Florida Truck

Why Florida Truck Accidents Are So Severe

Accidents involving commercial vehicles such as semi-trucks can be especially severe. Commercial vehicle crashes involving large-class automobiles such as semi-trucks and buses can cause horrific damage to the smaller vehicles they collide with. 

When damages are catastrophic it is important to have an expert on your side looking out for your family. This is why hiring a truck accident attorney after a crash provides peace of mind.


The reasons why larger vehicles are so dangerous include:


Big Vehicles Are Harder to Stop

An object in motion tends to stay in motion, unless acted upon by an outside force. The more mass an object has, the harder it is to stop. Big vehicles, such as semi-trucks with fully-loaded trailers, buses, and garbage trucks, tend to have a lot of mass, so they don’t stop easily. According to data from the Utah Department of Transportation, “a fully loaded tractor-trailer weighing 80,000 pounds traveling under ideal conditions at a speed of 65 miles per hour will take 525 feet to stop.” Moving at speed, a large commercial-class vehicle can overrun or smash aside smaller passenger cars.


Commercial Truck Trailers May Move Sideways

Large commercial trucks with trailers that stop or slow suddenly run the risk of the trailer moving side-to-side out of control and folding in on itself, or “jackknifing.” In Florida truck accidents, a jackknifing trailer can become a deadly projectile weighing several tons and moving at high speed.


Truck Trailer Contents May Cause Harm

Commercial truck accidents involving semis can bring a wide variety of additional threats to the crash site, depending on what the truck is carrying. For example, a fuel transportation rig can spill gasoline onto the road, flatbeds with concrete preforms or lumber logs can spill heavy objects onto the tops of other vehicles, and even enclosed trailers can break and send their contents out as shrapnel into other vehicles.

What Causes Commercial Vehicle Crashes?

The FMCSA publishes a crash statistics resource that details the “critical precrash event” preceding commercial truck accidents. According to the FMCSA resource, in 2017, the most common cause of fatal crashes involving commercial-class vehicles was the “Other Vehicle’s Encroachment into [the] Large Truck’s Lane,” resulting in 1,706 fatal crashes. The most common cause of crashes resulting in injuries was the actions of the “Other Vehicle in the Large Truck’s Lane,” resulting in 34,000 injury crashes (rounded). The primary cause of property damage-only crashes was the “Large Truck’s Movements,” resulting in 150,000 property damage incidents in the USA in 2017.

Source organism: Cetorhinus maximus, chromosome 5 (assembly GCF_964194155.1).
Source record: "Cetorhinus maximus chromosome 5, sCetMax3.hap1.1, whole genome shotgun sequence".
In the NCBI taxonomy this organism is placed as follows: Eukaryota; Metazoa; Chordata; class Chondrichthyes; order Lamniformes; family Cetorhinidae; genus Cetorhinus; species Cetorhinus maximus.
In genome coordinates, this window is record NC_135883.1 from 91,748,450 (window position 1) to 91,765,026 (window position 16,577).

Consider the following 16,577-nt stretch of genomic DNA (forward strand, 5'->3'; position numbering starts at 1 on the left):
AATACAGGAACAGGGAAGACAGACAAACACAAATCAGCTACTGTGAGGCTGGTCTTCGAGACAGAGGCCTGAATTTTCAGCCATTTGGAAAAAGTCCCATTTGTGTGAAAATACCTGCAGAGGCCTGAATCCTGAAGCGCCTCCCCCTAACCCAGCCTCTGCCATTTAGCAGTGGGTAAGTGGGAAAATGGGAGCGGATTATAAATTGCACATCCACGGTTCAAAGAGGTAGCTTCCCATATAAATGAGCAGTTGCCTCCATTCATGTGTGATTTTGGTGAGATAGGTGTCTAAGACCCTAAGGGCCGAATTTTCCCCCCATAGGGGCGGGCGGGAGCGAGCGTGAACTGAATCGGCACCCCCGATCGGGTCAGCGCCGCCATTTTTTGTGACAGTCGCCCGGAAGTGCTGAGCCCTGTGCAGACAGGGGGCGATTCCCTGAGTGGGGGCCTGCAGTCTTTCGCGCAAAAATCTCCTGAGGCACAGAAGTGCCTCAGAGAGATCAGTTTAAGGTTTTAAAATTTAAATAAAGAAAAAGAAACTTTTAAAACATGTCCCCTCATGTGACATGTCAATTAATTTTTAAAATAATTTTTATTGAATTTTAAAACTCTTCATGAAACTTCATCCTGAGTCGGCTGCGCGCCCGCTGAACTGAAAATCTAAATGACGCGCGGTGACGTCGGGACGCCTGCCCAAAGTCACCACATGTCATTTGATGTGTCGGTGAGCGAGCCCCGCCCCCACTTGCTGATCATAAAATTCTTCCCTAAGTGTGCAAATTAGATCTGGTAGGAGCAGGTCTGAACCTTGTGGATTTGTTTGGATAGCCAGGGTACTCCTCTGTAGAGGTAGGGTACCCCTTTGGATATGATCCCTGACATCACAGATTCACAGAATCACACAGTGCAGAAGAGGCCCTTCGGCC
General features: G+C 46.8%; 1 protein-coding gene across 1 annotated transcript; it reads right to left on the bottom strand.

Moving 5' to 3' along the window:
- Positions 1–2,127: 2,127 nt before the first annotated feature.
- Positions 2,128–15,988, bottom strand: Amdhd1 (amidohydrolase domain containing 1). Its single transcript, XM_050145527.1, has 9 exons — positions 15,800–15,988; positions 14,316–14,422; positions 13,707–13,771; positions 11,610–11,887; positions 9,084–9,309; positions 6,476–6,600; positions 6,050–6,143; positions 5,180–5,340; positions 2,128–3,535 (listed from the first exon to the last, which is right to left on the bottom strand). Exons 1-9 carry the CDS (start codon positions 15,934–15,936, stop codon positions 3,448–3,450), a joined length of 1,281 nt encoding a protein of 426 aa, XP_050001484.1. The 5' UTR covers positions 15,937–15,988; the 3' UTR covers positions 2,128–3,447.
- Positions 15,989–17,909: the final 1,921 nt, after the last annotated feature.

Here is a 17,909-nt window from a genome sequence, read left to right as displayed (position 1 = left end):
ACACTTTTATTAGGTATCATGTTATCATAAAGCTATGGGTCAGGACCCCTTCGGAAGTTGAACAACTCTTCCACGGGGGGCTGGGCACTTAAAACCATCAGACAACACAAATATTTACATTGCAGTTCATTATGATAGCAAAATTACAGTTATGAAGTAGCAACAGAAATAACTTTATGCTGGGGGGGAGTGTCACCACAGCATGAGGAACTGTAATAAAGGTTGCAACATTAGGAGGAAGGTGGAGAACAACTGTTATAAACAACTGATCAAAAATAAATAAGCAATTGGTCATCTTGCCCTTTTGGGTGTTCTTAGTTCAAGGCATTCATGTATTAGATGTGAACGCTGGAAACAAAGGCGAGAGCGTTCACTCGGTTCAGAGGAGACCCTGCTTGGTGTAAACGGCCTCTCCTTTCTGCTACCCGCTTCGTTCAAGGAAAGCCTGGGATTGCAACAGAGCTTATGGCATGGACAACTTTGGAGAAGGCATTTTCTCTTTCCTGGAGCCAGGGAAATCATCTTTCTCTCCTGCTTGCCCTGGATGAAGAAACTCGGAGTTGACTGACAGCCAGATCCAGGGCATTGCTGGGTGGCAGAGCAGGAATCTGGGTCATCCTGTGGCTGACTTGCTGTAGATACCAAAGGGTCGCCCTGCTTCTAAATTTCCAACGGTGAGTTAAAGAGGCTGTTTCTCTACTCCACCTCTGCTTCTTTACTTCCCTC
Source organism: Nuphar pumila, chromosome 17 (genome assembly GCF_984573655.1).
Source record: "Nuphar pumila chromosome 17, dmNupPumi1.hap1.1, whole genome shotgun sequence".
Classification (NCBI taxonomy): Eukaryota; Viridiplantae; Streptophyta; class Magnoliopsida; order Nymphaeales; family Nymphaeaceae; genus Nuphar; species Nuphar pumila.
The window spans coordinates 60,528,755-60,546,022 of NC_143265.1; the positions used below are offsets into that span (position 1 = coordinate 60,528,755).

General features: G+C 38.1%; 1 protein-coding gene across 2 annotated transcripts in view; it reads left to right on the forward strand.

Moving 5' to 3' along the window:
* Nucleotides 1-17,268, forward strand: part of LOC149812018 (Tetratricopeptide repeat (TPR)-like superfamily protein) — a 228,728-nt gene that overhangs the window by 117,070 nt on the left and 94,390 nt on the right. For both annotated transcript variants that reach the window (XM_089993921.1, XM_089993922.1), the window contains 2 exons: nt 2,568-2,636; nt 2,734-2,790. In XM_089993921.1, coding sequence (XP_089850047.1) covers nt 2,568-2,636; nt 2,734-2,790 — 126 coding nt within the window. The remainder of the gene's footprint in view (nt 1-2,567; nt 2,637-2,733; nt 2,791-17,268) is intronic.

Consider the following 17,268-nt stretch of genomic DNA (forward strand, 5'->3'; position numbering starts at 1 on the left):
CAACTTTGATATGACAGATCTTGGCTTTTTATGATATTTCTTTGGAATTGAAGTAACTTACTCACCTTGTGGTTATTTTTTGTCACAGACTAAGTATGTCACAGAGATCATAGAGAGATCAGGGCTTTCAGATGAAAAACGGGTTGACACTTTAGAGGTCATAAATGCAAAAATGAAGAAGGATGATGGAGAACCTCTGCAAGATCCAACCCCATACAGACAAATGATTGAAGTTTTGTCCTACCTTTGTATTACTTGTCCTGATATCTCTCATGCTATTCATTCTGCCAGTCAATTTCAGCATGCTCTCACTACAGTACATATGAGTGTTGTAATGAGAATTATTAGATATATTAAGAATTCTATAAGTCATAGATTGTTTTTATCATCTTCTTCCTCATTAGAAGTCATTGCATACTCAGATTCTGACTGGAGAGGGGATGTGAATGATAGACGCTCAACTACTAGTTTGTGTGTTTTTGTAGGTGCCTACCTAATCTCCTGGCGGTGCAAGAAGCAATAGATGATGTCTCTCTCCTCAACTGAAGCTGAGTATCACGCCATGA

In other words, according to the data from the FMCSA, the most common cause of fatal and injuring commercial truck crashes was the actions of other drivers, not the actions of the truck driver. Actions such as pulling in front of a semi in traffic or drifting into the semi’s lane can result in a major collision with the commercial vehicle that has permanent consequences.
However, what can you do if the driver of the commercial vehicle was the negligent party? Determining who is responsible for a truck crash is vital for pursuing a personal injury claim. The tricky part is investigating the causes of the crash so responsibility can be assigned properly—this is something that a vehicle accident attorney can help with.

Commercial Vehicle Accidents and Vicarious Liability

If you or a loved one has been involved in a crash with a commercial-class vehicle, it is often worth investigating whether the vehicle’s owner has vicarious liability for the accident. “Vicarious liability” basically means that the vehicle owner had a duty to control the situation leading up to the accident, but failed to do so. For example:
  • Did the owner properly maintain the vehicle so it could be operated safely?
  • Did the owner provide the employee with training needed to operate the vehicle safely (or verify the driver had the appropriate licenses)?
  • If the driver had a history of negligent behavior, did the owner take steps to curtail the behavior?
  • Was the driver’s schedule conducive to the safe operation of the commercial-class vehicle (given plenty of breaks, not driving at all hours, etc.)?
If the answer to any of these questions is “no,” then the driver’s employer may need to take some responsibility for the crash. Having a Florida personal injury lawyer on your side can help you ensure that they take responsibility and provide you with the compensation you need to pay for your medical expenses and lost ability to earn a living.